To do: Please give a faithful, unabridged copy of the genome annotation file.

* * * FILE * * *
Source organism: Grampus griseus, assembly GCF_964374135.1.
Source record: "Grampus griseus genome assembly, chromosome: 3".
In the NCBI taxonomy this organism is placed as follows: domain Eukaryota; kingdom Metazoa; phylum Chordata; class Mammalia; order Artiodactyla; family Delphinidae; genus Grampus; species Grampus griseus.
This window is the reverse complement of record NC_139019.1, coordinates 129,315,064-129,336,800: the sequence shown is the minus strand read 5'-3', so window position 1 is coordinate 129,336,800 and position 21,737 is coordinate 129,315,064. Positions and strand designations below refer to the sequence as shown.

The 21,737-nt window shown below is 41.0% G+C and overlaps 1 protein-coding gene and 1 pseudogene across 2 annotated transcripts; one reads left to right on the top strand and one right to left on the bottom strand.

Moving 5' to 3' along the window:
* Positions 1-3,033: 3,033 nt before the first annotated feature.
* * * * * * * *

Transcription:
Source organism: Grampus griseus, assembly GCF_964374135.1.
Source record: "Grampus griseus genome assembly, chromosome: 3".
In the NCBI taxonomy this organism is placed as follows: domain Eukaryota; kingdom Metazoa; phylum Chordata; class Mammalia; order Artiodactyla; family Delphinidae; genus Grampus; species Grampus griseus.
This window is the reverse complement of record NC_139019.1, coordinates 129,315,064-129,336,800: the sequence shown is the minus strand read 5'-3', so window position 1 is coordinate 129,336,800 and position 21,737 is coordinate 129,315,064. Positions and strand designations below refer to the sequence as shown.

The 21,737-nt window shown below is 41.0% G+C and overlaps 1 protein-coding gene and 1 pseudogene across 2 annotated transcripts; one reads left to right on the top strand and one right to left on the bottom strand.

Moving 5' to 3' along the window:
* Positions 1-3,033: 3,033 nt before the first annotated feature.